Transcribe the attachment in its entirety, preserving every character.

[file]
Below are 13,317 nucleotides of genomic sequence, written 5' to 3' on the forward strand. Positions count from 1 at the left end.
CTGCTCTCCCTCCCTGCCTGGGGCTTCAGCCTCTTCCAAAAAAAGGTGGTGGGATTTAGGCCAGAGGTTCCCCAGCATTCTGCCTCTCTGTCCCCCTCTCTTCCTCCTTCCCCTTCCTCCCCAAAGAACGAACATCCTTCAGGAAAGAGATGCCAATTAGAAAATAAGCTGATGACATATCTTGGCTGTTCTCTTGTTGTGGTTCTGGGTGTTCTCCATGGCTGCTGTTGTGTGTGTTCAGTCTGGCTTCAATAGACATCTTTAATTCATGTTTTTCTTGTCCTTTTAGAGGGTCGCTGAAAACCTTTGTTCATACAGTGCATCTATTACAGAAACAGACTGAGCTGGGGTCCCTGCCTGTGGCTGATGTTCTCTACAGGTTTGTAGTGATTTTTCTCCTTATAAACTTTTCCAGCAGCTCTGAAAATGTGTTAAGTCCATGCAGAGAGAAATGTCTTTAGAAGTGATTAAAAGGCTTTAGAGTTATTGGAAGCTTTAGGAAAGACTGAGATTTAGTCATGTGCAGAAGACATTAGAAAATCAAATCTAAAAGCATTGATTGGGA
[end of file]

Below are 13,317 nucleotides of genomic sequence, written 5' to 3' on the forward strand. Positions count from 1 at the left end.
CTGCTCTCCCTCCCTGCCTGGGGCTTCAGCCTCTTCCAAAAAAAGGTGGTGGGATTTAGGCCAGAGGTTCCCCAGCATTCTGCCTCTCTGTCCCCCTCTCTTCCTCCTTCCCCTTCCTCCCCAAAGAACGAACATCCTTCAGGAAAGAGATGCCAATTAGAAAATAAGCTGATGACATATCTTGGCTGTTCTCTTGTTGTGGTTCTGGGTGTTCTCCATGGCTGCTGTTGTGTGTGTTCAGTCTGGCTTCAATAGACATCTTTAATTCATGTTTTTCTTGTCCTTTTAGAGGGTCGCTGAAAACCTTTGTTCATACAGTGCATCTATTACAGAAACAGACTGAGCTGGGGTCCCTGCCTGTGGCTGATGTTCTCTACAGGTTTGTAGTGATTTTTCTCCTTATAAACTTTTCCAGCAGCTCTGAAAATGTGTTAAGTCCATGCAGAGAGAAATGTCTTTAGAAGTGATTAAAAGGCTTTAGAGTTATTGGAAGCTTTAGGAAAGACTGAGATTTAGTCATGTGCAGAAGACATTAGAAAATCAAATCTAAAAGCATTGATTGGGA